Sunday, July 29, 2012


New York State played a large role in the Revolutionary War. The Daughters of the American Revolution Owasco Chapter currently has 81 members; many of their Revolutionary ancestors fought in and are buried in New York.
Many of us have seen “Drums Along the Mohawk” with Henry Fonda and more recently with Daniel Defoe. The movie is an attempt to accurately portray life in central New York during the Revolution, and the brave men and women who defended their homes and families.
Of all the battles fought in the American Revolution, few, if any were as violent as the Battle of Oriskany. The National Park Service provides us with some details.
The Battle of Oriskany occurred on August 6, 1777, when the local Tryon County Militia attempted to come to the relief of the besieged Fort Schuyler (Stanwix). In 1777 Tryon County covered the area that now embraces the Counties of Fulton, Montgomery, Tioga, Ontario, Herkimer and Hamilton.
On July 30, 1777, the militia's commander, General Nicholas Herkimer, had ordered his men to begin assembling at Fort Dayton located in the modern Herkimer NY area. By August 4, around 800 of the militia were assembled and ready to begin the march to relieve Ft. Schuyler. General John Burgoyne was attempting to force General Philip Schuyler's army of some 1,000 men to abandon their positions along the Mohawk, opening the route to Albany. He selected Lt. Colonel Barry Saint Leger (1737-1789), to command the expedition. Between regular troops, Hessians and Indians there was a British fighting force of about 1,400 men.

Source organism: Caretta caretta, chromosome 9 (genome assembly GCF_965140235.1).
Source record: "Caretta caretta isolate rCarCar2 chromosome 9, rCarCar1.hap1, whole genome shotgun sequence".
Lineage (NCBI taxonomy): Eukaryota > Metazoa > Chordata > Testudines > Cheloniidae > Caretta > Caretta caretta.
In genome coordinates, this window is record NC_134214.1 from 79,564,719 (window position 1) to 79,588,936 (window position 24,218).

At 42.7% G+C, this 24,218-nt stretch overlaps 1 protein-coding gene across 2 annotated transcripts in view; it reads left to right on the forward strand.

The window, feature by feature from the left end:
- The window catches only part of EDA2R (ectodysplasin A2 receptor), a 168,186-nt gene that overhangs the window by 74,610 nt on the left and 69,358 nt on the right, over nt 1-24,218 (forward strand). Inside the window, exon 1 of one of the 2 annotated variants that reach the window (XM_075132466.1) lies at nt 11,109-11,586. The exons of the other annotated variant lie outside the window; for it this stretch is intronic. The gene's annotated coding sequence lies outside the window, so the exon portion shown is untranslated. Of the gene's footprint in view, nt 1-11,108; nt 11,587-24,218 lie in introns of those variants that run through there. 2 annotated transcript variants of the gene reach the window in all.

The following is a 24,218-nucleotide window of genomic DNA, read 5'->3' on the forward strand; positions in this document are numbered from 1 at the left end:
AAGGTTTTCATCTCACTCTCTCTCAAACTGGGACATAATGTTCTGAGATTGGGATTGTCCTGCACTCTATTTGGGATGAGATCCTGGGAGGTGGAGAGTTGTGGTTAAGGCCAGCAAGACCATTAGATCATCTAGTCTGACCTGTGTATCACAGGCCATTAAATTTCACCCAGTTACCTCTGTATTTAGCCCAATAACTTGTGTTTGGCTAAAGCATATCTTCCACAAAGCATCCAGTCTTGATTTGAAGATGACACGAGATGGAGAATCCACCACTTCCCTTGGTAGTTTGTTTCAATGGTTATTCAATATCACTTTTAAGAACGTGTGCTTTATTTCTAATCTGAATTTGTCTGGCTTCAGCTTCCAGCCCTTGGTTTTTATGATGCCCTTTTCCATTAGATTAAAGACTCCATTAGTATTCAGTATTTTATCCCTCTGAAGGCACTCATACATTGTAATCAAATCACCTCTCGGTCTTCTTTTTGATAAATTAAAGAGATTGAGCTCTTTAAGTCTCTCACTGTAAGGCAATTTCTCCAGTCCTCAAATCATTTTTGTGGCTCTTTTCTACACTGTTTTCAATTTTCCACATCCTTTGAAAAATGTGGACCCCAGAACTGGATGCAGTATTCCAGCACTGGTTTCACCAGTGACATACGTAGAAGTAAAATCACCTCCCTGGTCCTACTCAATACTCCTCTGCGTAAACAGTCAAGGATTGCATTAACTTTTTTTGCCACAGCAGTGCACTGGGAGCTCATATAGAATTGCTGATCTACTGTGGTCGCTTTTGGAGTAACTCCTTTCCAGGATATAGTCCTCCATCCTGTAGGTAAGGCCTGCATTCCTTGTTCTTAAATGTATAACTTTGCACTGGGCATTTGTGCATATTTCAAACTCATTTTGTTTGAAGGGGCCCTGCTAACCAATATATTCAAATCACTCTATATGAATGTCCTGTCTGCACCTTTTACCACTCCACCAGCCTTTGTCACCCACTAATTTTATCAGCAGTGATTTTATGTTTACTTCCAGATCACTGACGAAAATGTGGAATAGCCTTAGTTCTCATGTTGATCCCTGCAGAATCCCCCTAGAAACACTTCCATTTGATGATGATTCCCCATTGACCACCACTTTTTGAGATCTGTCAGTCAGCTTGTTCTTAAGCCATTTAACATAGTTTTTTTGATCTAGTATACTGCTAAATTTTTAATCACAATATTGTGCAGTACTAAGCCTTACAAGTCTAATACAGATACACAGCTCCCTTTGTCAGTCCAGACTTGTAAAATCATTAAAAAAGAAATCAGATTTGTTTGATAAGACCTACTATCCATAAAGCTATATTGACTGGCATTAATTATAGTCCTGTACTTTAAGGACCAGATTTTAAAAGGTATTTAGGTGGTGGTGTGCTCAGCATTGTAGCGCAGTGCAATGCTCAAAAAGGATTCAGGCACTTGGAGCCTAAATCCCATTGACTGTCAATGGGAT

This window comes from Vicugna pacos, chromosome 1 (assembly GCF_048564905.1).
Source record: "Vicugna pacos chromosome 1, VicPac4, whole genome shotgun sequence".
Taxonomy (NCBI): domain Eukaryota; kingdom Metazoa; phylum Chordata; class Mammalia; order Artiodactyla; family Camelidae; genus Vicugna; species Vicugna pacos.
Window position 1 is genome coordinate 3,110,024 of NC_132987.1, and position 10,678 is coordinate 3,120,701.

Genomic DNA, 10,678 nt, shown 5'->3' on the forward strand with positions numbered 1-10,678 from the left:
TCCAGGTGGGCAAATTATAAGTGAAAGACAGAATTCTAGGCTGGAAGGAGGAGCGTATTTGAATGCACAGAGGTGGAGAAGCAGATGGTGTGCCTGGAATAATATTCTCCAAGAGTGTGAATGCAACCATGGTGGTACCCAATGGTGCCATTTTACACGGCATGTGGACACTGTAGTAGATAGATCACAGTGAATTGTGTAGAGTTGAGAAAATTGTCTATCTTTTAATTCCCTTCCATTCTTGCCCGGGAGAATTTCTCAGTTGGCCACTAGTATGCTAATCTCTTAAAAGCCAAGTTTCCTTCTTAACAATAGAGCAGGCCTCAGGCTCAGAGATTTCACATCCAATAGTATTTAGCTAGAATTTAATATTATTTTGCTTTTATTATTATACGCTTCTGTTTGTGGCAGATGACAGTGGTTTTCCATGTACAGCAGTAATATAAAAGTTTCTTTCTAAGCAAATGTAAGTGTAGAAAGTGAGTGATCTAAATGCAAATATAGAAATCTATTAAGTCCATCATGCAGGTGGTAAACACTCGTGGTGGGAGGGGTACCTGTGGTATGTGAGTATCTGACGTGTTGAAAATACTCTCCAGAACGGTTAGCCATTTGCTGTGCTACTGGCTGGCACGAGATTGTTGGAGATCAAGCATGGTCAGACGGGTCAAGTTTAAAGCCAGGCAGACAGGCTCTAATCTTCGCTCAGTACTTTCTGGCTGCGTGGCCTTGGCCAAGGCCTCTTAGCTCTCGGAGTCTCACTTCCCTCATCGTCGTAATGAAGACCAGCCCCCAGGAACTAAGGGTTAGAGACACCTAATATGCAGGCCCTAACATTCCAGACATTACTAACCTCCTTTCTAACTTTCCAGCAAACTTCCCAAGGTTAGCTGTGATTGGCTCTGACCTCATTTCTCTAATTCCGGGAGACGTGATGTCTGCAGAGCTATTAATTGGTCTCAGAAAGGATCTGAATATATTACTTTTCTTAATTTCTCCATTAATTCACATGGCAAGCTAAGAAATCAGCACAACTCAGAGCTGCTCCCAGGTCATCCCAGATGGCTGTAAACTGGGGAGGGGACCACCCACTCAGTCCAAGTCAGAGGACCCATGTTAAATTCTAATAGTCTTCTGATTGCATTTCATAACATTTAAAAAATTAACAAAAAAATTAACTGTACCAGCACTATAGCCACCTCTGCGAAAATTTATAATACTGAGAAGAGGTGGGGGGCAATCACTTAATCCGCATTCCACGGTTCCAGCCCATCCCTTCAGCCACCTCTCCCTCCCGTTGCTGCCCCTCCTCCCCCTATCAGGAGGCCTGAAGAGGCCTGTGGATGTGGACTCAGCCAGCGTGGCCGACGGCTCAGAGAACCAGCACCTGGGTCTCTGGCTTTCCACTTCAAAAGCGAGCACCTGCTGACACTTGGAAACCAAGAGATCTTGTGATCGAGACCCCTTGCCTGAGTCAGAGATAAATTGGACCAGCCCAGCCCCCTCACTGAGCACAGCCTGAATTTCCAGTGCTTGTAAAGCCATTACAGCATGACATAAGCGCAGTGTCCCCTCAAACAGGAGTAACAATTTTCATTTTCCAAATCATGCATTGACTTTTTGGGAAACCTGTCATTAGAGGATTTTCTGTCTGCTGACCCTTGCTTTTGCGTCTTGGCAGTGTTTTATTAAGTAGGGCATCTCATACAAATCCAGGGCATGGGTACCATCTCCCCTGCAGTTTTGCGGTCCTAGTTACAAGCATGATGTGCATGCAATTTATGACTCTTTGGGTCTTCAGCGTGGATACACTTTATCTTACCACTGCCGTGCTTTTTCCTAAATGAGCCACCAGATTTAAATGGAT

Brigadier General Nicholas Herkimer's Command consisted of the Tryon County, New York Militia. Along with his eight hundred men, Herkimer had between 250 and 400 ox carts filled with supplies for the besieged Fort. The column was almost one mile long.
The militia brigade was composed of four regiments, mostly of Palatine German immigrants or their descendants. The 1st (Canajoharie) Regiment under Col. Ebenezer Cox, the 2nd (Palatine) Regiment under Col. Jacob Klock, the 3rd (Mohawk) Regiment under Col. Fredrick Visscher, and the 4th (Kingsland-German Flatts) Regiment under Col. Peter Bellinger.
The battle of Oriskany was devastating on both sides. Losses on the Tryon militia side may have been as high as 500 killed, wounded, or captured out of the 800 engaged. The battle of Oriskany led to Gen. Herkimer's death and destroyed the Tryon County Militia Brigade as an effective fighting force for the remainder of the war. This made it impossible for the militia to effectively defend their settlements from the Indian and loyalist raids that would plague them for the rest of the war.
General St. Leger's claim to victory in his letter to General Burgoyne of August 11th, 1777 was true enough. He had stopped the attempt to resupply and relieve Fort Stanwix. The Americans' claim that they still held the field of battle is an empty boast, as they did not achieve their goal. But, that they broke the back of St. Leger's fighting force and gave the British Indian allies something to think about was a true victory. Through their heroic defense, in the worst possible circumstances, they were truly victors.

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